“Quite early on, we made foam models to scale, and invited traders to physically map out their ideal layout,” says Arianna Wilson, Associate at TANDEM. “From this, we got to see which modules were most popular, and which weren’t being used. If traders didn’t seem to find it useful, we would revise – it was a process of simplification. We brought it back to what was really essential.”
All components are lockable, customisable, easily moved by forklift, and accommodating of various product types – from wine to takeaway food, or fresh fruit and vegetables. Given its ubiquitous utility, we took proportions from the standard Australian size palette, allowing this to guide size and function. Collaborating on prototypes with the fabricator, the result is a series of robust modules, made to withstand the elements as well as suit diverse stock, merchandising and display requirements. Optimal building blocks for a market.
Preserving the character of such a significant site was at the forefront of our thinking, in discussions with QVM management and Heritage Victoria. While cohesion was an underlying aim in the design process, this project – and the market itself – is characterised by the vibrant individuality of its traders.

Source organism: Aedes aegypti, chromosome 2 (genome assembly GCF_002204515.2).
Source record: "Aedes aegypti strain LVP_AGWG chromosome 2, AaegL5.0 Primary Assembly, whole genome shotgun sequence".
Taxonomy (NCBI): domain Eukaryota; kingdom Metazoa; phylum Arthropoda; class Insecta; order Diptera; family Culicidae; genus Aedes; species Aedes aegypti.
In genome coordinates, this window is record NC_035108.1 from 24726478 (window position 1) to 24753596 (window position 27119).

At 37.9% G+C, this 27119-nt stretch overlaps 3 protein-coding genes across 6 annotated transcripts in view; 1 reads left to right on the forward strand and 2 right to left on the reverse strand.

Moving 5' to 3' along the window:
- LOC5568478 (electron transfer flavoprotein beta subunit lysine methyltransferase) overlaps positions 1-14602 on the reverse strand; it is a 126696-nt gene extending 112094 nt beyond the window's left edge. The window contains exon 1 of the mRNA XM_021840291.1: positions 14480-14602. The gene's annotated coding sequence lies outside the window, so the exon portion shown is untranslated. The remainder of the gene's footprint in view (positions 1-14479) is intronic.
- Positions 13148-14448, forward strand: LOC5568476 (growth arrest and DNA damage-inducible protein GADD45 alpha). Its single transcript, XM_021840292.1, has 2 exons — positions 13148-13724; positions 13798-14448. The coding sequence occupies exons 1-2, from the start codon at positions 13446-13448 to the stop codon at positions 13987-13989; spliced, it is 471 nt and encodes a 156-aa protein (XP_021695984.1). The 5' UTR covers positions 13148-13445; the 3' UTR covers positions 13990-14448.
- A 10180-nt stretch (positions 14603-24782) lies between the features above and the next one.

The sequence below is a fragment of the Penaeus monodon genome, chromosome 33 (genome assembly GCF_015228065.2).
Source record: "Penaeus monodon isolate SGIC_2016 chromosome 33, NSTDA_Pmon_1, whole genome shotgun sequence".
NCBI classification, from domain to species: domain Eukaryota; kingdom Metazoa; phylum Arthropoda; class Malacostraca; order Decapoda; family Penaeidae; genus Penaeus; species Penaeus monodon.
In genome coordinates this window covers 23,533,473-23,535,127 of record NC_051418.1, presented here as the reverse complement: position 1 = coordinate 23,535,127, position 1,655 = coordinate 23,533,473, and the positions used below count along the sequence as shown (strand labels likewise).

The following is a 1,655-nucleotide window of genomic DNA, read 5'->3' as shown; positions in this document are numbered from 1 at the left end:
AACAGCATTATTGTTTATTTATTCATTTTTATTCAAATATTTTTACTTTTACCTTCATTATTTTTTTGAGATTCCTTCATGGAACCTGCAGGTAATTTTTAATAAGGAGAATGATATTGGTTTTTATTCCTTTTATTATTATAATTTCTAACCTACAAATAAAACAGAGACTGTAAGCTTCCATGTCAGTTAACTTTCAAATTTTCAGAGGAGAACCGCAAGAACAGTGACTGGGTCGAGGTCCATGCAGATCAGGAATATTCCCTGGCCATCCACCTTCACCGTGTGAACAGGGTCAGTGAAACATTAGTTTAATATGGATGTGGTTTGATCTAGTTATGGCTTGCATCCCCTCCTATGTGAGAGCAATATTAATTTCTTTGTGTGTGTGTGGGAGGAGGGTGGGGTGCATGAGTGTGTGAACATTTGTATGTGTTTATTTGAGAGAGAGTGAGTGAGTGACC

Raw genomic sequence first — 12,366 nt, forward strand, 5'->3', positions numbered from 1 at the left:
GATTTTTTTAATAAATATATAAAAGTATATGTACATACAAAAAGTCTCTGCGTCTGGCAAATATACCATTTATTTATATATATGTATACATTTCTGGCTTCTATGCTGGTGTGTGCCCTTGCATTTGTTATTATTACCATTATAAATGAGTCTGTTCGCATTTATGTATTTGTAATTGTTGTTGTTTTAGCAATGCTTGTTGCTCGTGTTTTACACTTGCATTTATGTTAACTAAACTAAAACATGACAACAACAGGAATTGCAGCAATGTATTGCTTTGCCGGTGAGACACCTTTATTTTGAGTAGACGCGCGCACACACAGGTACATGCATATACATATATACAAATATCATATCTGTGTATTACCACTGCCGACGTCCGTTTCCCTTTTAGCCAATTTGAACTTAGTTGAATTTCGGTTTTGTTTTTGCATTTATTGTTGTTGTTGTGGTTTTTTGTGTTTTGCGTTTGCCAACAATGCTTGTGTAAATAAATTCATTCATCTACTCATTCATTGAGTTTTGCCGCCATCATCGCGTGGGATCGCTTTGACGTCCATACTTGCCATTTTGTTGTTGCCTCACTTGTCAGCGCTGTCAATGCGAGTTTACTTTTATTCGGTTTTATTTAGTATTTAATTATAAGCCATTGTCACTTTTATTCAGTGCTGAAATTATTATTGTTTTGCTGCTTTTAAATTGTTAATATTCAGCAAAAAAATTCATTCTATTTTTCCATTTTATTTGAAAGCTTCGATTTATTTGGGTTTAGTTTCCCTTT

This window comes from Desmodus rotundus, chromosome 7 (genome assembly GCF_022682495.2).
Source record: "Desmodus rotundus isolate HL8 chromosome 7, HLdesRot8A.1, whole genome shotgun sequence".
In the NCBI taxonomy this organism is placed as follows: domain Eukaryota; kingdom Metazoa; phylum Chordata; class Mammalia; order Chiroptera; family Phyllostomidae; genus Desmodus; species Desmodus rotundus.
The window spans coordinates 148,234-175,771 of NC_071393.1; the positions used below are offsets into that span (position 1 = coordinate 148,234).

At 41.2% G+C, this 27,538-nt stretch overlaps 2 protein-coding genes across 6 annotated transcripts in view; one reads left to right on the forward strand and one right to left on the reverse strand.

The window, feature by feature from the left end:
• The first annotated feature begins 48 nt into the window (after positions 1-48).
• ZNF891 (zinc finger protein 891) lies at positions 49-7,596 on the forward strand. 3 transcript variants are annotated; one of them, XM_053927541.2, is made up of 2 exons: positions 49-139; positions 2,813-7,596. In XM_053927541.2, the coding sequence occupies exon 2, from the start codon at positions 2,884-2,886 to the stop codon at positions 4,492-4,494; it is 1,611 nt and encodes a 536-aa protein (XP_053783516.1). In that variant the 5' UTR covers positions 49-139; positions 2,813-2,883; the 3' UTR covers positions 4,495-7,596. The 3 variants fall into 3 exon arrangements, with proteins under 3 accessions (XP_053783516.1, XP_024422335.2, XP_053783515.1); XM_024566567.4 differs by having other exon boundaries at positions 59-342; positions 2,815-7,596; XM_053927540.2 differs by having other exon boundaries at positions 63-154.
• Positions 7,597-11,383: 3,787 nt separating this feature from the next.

“Though they trade under the same roof, these are separate businesses, run by different people, with different looks, selling different things,” explains Arianna. “So how do you create a responsive, fit-for-purpose solution for two different businesses with entirely different business models?”
To maintain each trader’s choice in the look and layout of their own space, we provided a base unit which could be clad in different skins. Interestingly, for such a renowned location, this is not a project preoccupied with achieving an overtly designed aesthetic. In situ, each unit in our Kit Of Parts is intentionally unassuming in appearance, so as not to disrupt the organic, grassroots feel which defines the market. In this way, we honour its legacy as an egalitarian place where culture thrives, and people of all walks of life may converge.
We are proud to play a part in the evolution of QVM, and look forward to contributing further thought and solutions toward a more architecturally-led future for markets in this country.